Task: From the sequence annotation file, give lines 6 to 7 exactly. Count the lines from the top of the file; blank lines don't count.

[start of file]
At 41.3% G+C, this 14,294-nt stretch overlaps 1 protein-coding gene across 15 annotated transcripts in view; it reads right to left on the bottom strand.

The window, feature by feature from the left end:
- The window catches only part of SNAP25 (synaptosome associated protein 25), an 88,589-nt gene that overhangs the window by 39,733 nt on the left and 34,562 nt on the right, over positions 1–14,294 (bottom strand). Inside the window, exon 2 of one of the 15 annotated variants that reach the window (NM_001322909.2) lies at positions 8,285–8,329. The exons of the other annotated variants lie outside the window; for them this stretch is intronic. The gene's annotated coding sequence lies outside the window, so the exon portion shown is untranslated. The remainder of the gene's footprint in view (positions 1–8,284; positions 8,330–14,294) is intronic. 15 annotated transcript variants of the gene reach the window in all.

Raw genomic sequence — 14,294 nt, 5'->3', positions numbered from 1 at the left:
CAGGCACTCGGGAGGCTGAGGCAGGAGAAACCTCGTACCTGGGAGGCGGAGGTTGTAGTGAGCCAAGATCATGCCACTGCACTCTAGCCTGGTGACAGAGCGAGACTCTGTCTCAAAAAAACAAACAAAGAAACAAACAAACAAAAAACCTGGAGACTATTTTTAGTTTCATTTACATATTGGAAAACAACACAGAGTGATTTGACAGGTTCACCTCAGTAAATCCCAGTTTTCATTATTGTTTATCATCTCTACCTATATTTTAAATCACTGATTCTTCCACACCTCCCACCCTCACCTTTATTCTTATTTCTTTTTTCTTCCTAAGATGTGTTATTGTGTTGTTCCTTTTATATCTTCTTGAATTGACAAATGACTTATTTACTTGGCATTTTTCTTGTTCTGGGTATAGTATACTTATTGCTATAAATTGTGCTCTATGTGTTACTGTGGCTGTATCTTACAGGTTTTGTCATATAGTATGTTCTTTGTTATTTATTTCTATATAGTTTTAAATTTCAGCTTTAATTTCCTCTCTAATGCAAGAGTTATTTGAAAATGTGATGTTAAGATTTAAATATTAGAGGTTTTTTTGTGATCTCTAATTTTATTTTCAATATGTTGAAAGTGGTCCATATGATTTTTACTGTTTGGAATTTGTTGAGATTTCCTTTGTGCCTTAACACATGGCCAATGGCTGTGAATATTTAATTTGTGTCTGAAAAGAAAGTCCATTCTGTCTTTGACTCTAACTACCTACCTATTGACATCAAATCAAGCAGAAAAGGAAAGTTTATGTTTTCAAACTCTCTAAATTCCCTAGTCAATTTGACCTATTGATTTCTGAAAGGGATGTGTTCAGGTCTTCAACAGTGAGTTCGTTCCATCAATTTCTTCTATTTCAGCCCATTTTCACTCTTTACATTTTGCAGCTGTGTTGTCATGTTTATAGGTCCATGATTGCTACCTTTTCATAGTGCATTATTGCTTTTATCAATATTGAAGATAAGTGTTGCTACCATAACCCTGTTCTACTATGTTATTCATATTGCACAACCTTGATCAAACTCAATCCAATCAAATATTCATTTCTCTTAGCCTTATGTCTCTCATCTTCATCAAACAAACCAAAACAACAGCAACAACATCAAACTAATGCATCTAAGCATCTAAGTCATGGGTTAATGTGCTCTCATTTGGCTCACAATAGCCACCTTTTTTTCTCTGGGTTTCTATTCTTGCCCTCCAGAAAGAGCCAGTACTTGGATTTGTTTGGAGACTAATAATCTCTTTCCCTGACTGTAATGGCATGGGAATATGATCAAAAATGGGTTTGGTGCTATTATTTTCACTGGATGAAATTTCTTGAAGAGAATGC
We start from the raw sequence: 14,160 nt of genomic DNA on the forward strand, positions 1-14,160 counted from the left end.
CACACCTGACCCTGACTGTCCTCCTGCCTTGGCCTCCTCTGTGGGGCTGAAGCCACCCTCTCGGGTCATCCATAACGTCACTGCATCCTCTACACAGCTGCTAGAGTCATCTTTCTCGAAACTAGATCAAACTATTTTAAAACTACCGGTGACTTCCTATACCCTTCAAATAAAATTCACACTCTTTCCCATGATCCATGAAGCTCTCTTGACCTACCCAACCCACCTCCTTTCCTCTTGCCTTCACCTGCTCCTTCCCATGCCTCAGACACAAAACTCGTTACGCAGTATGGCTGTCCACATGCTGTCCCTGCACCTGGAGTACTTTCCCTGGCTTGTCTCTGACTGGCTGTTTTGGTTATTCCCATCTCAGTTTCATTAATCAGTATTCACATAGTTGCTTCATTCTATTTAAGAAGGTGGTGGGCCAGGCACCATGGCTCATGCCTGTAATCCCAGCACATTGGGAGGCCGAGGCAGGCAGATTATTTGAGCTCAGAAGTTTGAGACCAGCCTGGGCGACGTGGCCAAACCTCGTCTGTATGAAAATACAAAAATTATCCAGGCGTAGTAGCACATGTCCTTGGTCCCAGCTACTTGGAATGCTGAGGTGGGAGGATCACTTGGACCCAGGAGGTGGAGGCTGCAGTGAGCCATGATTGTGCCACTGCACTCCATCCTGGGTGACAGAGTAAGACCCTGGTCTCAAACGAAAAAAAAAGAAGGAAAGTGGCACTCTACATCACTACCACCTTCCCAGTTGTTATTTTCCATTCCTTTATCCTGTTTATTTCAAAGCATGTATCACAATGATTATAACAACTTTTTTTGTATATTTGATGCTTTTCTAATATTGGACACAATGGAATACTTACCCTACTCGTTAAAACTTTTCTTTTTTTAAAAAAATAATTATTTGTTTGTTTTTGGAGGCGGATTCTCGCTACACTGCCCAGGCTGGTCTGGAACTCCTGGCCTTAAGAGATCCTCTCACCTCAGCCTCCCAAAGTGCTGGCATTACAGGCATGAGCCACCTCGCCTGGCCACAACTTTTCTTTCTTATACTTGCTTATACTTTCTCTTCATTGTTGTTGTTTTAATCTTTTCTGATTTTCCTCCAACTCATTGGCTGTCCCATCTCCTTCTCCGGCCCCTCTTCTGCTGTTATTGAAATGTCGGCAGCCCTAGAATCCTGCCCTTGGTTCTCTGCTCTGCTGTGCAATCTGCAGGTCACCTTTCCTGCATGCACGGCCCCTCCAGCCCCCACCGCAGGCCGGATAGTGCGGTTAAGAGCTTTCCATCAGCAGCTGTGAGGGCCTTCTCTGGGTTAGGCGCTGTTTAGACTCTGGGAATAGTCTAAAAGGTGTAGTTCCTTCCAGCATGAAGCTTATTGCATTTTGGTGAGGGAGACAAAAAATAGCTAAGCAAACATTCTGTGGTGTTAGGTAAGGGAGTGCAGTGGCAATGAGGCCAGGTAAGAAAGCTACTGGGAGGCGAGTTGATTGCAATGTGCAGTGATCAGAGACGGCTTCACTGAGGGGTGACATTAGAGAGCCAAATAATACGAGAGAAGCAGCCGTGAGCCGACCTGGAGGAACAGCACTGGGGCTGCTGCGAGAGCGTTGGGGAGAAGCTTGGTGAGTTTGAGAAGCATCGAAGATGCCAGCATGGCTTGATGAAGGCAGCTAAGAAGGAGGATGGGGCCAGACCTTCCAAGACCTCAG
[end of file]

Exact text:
We start from the raw sequence: 14,160 nt of genomic DNA on the forward strand, positions 1-14,160 counted from the left end.
CACACCTGACCCTGACTGTCCTCCTGCCTTGGCCTCCTCTGTGGGGCTGAAGCCACCCTCTCGGGTCATCCATAACGTCACTGCATCCTCTACACAGCTGCTAGAGTCATCTTTCTCGAAACTAGATCAAACTATTTTAAAACTACCGGTGACTTCCTATACCCTTCAAATAAAATTCACACTCTTTCCCATGATCCATGAAGCTCTCTTGACCTACCCAACCCACCTCCTTTCCTCTTGCCTTCACCTGCTCCTTCCCATGCCTCAGACACAAAACTCGTTACGCAGTATGGCTGTCCACATGCTGTCCCTGCACCTGGAGTACTTTCCCTGGCTTGTCTCTGACTGGCTGTTTTGGTTATTCCCATCTCAGTTTCATTAATCAGTATTCACATAGTTGCTTCATTCTATTTAAGAAGGTGGTGGGCCAGGCACCATGGCTCATGCCTGTAATCCCAGCACATTGGGAGGCCGAGGCAGGCAGATTATTTGAGCTCAGAAGTTTGAGACCAGCCTGGGCGACGTGGCCAAACCTCGTCTGTATGAAAATACAAAAATTATCCAGGCGTAGTAGCACATGTCCTTGGTCCCAGCTACTTGGAATGCTGAGGTGGGAGGATCACTTGGACCCAGGAGGTGGAGGCTGCAGTGAGCCATGATTGTGCCACTGCACTCCATCCTGGGTGACAGAGTAAGACCCTGGTCTCAAACGAAAAAAAAAGAAGGAAAGTGGCACTCTACATCACTACCACCTTCCCAGTTGTTATTTTCCATTCCTTTATCCTGTTTATTTCAAAGCATGTATCACAATGATTATAACAACTTTTTTTGTATATTTGATGCTTTTCTAATATTGGACACAATGGAATACTTACCCTACTCGTTAAAACTTTTCTTTTTTTAAAAAAATAATTATTTGTTTGTTTTTGGAGGCGGATTCTCGCTACACTGCCCAGGCTGGTCTGGAACTCCTGGCCTTAAGAGATCCTCTCACCTCAGCCTCCCAAAGTGCTGGCATTACAGGCATGAGCCACCTCGCCTGGCCACAACTTTTCTTTCTTATACTTGCTTATACTTTCTCTTCATTGTTGTTGTTTTAATCTTTTCTGATTTTCCTCCAACTCATTGGCTGTCCCATCTCCTTCTCCGGCCCCTCTTCTGCTGTTATTGAAATGTCGGCAGCCCTAGAATCCTGCCCTTGGTTCTCTGCTCTGCTGTGCAATCTGCAGGTCACCTTTCCTGCATGCACGGCCCCTCCAGCCCCCACCGCAGGCCGGATAGTGCGGTTAAGAGCTTTCCATCAGCAGCTGTGAGGGCCTTCTCTGGGTTAGGCGCTGTTTAGACTCTGGGAATAGTCTAAAAGGTGTAGTTCCTTCCAGCATGAAGCTTATTGCATTTTGGTGAGGGAGACAAAAAATAGCTAAGCAAACATTCTGTGGTGTTAGGTAAGGGAGTGCAGTGGCAATGAGGCCAGGTAAGAAAGCTACTGGGAGGCGAGTTGATTGCAATGTGCAGTGATCAGAGACGGCTTCACTGAGGGGTGACATTAGAGAGCCAAATAATACGAGAGAAGCAGCCGTGAGCCGACCTGGAGGAACAGCACTGGGGCTGCTGCGAGAGCGTTGGGGAGAAGCTTGGTGAGTTTGAGAAGCATCGAAGATGCCAGCATGGCTTGATGAAGGCAGCTAAGAAGGAGGATGGGGCCAGACCTTCCAAGACCTCAG